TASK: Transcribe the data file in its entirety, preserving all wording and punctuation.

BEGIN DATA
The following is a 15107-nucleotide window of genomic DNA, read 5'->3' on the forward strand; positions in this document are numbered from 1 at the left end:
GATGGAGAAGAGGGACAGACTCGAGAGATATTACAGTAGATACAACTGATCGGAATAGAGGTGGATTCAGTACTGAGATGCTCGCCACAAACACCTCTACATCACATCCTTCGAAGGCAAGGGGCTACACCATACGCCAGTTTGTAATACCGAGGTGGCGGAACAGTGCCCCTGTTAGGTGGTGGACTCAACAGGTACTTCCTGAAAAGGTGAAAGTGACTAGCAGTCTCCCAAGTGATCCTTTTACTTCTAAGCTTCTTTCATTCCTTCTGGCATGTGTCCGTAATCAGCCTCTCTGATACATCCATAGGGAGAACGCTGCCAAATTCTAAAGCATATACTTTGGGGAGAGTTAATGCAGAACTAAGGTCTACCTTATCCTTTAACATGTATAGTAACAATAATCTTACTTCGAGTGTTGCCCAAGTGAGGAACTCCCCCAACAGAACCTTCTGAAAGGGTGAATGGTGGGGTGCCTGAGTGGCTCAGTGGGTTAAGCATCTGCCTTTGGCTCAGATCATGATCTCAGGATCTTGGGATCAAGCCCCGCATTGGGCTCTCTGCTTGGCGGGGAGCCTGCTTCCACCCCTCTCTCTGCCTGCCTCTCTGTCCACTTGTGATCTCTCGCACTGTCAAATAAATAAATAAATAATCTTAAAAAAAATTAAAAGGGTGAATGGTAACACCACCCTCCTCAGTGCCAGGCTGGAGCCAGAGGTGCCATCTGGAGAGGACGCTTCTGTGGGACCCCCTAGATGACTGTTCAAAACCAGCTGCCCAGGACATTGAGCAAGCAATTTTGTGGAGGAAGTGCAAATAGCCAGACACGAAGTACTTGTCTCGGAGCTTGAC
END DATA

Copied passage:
The following is a 15107-nucleotide window of genomic DNA, read 5'->3' on the forward strand; positions in this document are numbered from 1 at the left end:
GATGGAGAAGAGGGACAGACTCGAGAGATATTACAGTAGATACAACTGATCGGAATAGAGGTGGATTCAGTACTGAGATGCTCGCCACAAACACCTCTACATCACATCCTTCGAAGGCAAGGGGCTACACCATACGCCAGTTTGTAATACCGAGGTGGCGGAACAGTGCCCCTGTTAGGTGGTGGACTCAACAGGTACTTCCTGAAAAGGTGAAAGTGACTAGCAGTCTCCCAAGTGATCCTTTTACTTCTAAGCTTCTTTCATTCCTTCTGGCATGTGTCCGTAATCAGCCTCTCTGATACATCCATAGGGAGAACGCTGCCAAATTCTAAAGCATATACTTTGGGGAGAGTTAATGCAGAACTAAGGTCTACCTTATCCTTTAACATGTATAGTAACAATAATCTTACTTCGAGTGTTGCCCAAGTGAGGAACTCCCCCAACAGAACCTTCTGAAAGGGTGAATGGTGGGGTGCCTGAGTGGCTCAGTGGGTTAAGCATCTGCCTTTGGCTCAGATCATGATCTCAGGATCTTGGGATCAAGCCCCGCATTGGGCTCTCTGCTTGGCGGGGAGCCTGCTTCCACCCCTCTCTCTGCCTGCCTCTCTGTCCACTTGTGATCTCTCGCACTGTCAAATAAATAAATAAATAATCTTAAAAAAAATTAAAAGGGTGAATGGTAACACCACCCTCCTCAGTGCCAGGCTGGAGCCAGAGGTGCCATCTGGAGAGGACGCTTCTGTGGGACCCCCTAGATGACTGTTCAAAACCAGCTGCCCAGGACATTGAGCAAGCAATTTTGTGGAGGAAGTGCAAATAGCCAGACACGAAGTACTTGTCTCGGAGCTTGAC